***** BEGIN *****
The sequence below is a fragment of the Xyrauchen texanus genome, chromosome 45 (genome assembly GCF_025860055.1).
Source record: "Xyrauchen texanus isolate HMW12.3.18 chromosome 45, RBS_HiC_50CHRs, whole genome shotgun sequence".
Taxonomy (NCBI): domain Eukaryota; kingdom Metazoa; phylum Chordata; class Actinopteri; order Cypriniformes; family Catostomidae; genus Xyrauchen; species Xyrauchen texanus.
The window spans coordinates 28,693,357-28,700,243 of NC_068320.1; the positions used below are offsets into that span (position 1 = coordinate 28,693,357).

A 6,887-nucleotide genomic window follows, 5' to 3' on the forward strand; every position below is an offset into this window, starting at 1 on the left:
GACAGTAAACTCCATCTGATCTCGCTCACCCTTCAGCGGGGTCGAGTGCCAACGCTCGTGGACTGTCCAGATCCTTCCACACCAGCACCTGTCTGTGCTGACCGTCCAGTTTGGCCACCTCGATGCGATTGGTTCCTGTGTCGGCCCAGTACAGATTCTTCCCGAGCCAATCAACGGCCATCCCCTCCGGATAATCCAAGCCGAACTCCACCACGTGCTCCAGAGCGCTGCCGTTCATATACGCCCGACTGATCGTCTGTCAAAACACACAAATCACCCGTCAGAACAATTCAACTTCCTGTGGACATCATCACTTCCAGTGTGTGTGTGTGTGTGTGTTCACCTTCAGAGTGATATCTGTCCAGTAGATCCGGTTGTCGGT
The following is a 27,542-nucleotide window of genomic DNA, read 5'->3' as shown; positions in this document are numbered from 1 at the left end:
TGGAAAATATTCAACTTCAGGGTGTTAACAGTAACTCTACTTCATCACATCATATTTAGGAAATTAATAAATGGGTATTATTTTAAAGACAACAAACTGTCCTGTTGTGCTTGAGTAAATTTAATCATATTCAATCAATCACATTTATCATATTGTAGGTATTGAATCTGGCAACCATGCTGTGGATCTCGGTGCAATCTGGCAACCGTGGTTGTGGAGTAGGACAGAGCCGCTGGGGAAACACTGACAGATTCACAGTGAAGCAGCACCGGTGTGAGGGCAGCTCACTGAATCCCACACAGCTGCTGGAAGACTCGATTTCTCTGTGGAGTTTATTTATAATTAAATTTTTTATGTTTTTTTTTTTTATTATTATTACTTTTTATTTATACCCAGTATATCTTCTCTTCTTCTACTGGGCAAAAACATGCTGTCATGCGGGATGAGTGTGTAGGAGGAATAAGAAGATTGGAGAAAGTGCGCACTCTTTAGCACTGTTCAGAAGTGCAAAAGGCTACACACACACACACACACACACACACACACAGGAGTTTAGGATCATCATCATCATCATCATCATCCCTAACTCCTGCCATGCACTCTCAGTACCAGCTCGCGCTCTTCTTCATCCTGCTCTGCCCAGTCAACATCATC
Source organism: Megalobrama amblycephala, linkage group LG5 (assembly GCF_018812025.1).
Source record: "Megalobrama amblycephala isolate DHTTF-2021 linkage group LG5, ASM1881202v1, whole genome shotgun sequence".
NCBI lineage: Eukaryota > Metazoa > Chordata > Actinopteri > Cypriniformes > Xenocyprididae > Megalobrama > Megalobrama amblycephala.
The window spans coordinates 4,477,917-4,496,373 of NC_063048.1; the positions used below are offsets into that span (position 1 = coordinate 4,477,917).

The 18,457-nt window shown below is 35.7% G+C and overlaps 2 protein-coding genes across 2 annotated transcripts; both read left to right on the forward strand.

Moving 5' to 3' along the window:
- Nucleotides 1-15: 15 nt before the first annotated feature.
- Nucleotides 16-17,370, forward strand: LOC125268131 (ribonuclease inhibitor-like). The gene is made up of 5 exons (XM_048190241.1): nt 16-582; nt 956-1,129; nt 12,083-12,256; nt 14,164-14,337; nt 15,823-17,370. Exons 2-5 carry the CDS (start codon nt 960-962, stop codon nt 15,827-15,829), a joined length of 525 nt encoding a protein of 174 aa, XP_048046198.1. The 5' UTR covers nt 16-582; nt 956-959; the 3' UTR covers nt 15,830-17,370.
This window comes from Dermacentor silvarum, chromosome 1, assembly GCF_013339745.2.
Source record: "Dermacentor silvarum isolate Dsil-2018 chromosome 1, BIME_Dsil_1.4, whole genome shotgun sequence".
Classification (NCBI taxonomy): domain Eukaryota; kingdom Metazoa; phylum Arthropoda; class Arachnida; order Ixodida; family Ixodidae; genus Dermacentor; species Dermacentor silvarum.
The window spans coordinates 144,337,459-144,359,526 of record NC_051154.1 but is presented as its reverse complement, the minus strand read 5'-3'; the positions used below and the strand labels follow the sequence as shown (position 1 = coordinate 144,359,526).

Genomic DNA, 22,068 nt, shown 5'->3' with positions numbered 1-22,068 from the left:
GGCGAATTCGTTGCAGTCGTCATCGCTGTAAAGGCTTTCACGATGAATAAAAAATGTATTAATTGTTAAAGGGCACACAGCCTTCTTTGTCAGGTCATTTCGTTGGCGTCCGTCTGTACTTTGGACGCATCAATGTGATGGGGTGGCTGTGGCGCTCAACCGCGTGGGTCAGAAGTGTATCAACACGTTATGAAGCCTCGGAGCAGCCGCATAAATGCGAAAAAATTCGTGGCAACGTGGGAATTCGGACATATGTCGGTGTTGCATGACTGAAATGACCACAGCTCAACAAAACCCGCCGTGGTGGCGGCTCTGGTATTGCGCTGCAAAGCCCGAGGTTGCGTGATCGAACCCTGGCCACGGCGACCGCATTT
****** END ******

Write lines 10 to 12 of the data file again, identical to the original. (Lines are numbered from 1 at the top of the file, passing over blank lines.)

Source record: "Megalobrama amblycephala isolate DHTTF-2021 linkage group LG5, ASM1881202v1, whole genome shotgun sequence".
NCBI lineage: Eukaryota > Metazoa > Chordata > Actinopteri > Cypriniformes > Xenocyprididae > Megalobrama > Megalobrama amblycephala.
The window spans coordinates 4,477,917-4,496,373 of NC_063048.1; the positions used below are offsets into that span (position 1 = coordinate 4,477,917).